However, the latest attack showed the huge gaps in protecting liberated areas. AMISOM’s plan to free more areas from al-Shabaab could receive a serious blow, as the latest developments may dictate instead the consolidation of security and the political process in those areas already under the control of the Somali government and AMISOM.
PSC calls for more UN support
On 28 June 2015 the chairperson of the AU Commission also condemned al-Shabaab’s attacks on the Somali National Army (SNA) and AMISOM. The statement expressed the AU’s solidarity with Burundi, which had suffered huge losses in the attack. The chairperson called on the United Nations (UN) and partners to sustain and enhance support for AMISOM and the SNA.
While briefing the Military Operations Coordination Committee (MOCC) on 29 June 2015 at the AU headquarters in Addis Ababa, the force commander of AMISOM, Lt. Gen. Jonathan Rono, stressed that great progress had been made towards the total liberation of Somalia, despite the Leego attack.
He added that the Leego incident would not affect AMISOM’s mission of liberating Somalia. The meeting, which was chaired by AU Peace and Security Commissioner Smaïl Chergui, considered the recommendations forwarded by the recent joint AU-UN benchmarking exercise for AMISOM.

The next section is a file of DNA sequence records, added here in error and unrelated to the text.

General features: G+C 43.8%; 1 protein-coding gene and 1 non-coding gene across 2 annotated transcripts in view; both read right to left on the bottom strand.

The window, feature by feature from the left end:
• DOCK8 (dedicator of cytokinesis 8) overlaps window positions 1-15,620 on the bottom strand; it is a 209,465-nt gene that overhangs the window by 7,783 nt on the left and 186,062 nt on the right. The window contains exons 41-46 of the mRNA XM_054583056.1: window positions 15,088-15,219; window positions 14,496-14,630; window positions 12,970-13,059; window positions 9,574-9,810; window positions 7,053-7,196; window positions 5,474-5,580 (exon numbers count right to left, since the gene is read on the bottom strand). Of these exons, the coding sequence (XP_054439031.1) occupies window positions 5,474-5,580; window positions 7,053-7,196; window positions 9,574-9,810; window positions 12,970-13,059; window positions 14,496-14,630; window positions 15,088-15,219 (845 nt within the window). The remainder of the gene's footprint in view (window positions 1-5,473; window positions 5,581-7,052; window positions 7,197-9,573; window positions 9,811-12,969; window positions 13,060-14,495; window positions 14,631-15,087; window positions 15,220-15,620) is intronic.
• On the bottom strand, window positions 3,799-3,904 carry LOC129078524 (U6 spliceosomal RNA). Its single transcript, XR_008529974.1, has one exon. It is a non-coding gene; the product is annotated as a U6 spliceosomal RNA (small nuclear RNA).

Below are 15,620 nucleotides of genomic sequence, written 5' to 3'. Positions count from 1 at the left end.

In light of the developments, the PSC also met on 30 June 2015 to discuss the situation in Somalia. The council, which was briefed by AMISOM’s head, commended the political and security gains made thus far and called for greater effort towards the realization of Vision 2016.
The PSC recognized the threat al-Shabaab posed to Somalia and the rest of the region. It called for the increased involvement of the UN Support Office for AMISOM (UNSOA) in providing more effective and flexible logistical support, and asked the commission to follow up on the implementation of the findings of the AU-UN Joint Mission in Somalia.
AMISOM troops ‘reorganized’
In a press release following the Leego attack, Sidikou denied reports that AMISOM’s forces were leaving areas that had been recovered from al-Shabaab. According to the statement, AMISOM troops are not being withdrawn from any town or location; instead, ‘AMISOM and the SNA are currently re-adjusting and re-organizing troop deployments in order to revitalize an already effective strategy that has enabled the recovery, consolidation, expansion and control of over eighty percent of South Central Somalia by the Federal Government’. The statement tries to assure Somalis that AMISOM remains committed and ready to bring peace and stability to Somalia.
The second meeting of the heads of intelligence and security services of the East African region, scheduled to be held in Kampala, Uganda on 14 and 15 July 2015, is expected to discuss enhancing regional security cooperation in fighting al-Shabaab. As four of the five troop-contributing countries of AMISOM are in the region, the meeting will also discuss the mandate, capacity and challenges of the mission.
14 July 2015